But despite the enormous harm, to individuals and to the economy, of 1.3 million people lacking work, and despite the fact that keeping inflation in the 2-3 per cent range is not mentioned in the Reserve Bank Act, the RBA has been steadily lifting interest rates to slow the pace of economic growth and job creation in order to keep wages and hopefully inflation low. The personal and economic costs of this pursuit of low inflation are enormous and greatly outweigh the costs of tackling climate change. But, because definitions are boring, it is almost never discussed.

In United States parlance, the RBA is dominated by “inflation hawks” who, as we saw in 1991, are more than willing to cause mass unemployment in their pursuit of low inflation. They literally gave us “the recession we had to have”. And while they may seem a bit technocratic, these fights between economists and regulators about whether central banks should prioritise the pursuit of low inflation over enough work for all those seeking it, anyone worried about mortgage interest, getting a job or securing a pay rise should probably tune in.

Philip Lowe and the RBA think that if unemployment gets “too low” then wages might rise “too fast”, because it’s easier for workers to find or negotiate a better paying job when fewer people are competing for that job. And the RBA thinks that wage increases inevitably lead to price increases because firms have no choice but to pass on the higher costs, even though their record profits clearly leave them plenty of choices.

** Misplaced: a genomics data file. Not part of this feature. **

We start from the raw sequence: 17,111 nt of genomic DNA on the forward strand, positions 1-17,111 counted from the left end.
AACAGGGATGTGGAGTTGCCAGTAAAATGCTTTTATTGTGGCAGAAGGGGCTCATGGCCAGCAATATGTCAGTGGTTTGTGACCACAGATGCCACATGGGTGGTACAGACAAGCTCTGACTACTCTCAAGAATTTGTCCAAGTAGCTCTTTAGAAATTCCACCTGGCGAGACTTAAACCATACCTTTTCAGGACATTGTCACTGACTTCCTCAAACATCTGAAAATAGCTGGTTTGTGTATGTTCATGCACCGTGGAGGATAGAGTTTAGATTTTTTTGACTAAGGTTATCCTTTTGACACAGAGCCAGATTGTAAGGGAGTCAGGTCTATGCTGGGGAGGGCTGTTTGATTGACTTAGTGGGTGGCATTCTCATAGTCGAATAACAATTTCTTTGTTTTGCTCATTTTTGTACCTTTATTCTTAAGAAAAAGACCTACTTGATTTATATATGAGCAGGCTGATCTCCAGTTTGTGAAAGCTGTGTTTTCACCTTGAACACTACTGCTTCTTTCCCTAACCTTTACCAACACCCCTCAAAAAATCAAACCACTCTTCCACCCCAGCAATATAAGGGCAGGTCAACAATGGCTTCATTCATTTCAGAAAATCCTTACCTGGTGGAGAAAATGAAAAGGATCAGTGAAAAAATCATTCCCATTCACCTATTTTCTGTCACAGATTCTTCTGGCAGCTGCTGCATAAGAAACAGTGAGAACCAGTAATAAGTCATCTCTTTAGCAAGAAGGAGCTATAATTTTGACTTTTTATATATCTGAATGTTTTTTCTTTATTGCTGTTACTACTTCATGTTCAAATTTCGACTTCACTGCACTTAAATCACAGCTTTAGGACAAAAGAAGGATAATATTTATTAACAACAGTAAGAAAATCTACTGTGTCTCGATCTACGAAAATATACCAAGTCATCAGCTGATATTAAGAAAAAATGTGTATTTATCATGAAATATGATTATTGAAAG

So you can see why, if the RBA is focused on controlling inflation, it might as well slow down the economy, the rate of job creation and, in turn, the rate of wage growth – because it might lead to lower prices. Though, of course, firms may just increase their prices anyway. And you can see why the RBA would prefer to focus on the flawed and narrow indicator of unemployment to argue we are near full employment, even though 1.3 million people are looking for more work.

Last year Lowe made what is perhaps the largest prediction error in modern Australian economic history, when he made clear that the RBA wouldn’t increase interest rates until real wages started to grow strongly. In reality, despite the fact that real wages subsequently fell faster than ever recorded in Australia, he increased interest rates faster than any of his predecessors.

Luckily for Australia, Treasurer Jim Chalmers is currently reviewing the role of the RBA. The sooner a report is out, the better. The RBA places far too much emphasis on measurement concepts from the 1960s and theory from the 1980s to manage the Australian economy of the 2020s. Using interest rates to slow economic growth when millions of people need more work isn’t good economic or social policy. And given that most of our inflation is being caused by world energy prices and the cost of building new houses, high interest rates won’t even do much to rein it in. 

John Hewson is on leave.

This article was first published in the print edition of The Saturday Paper on January 21, 2023 as "The 63-year-old number setting interest rates".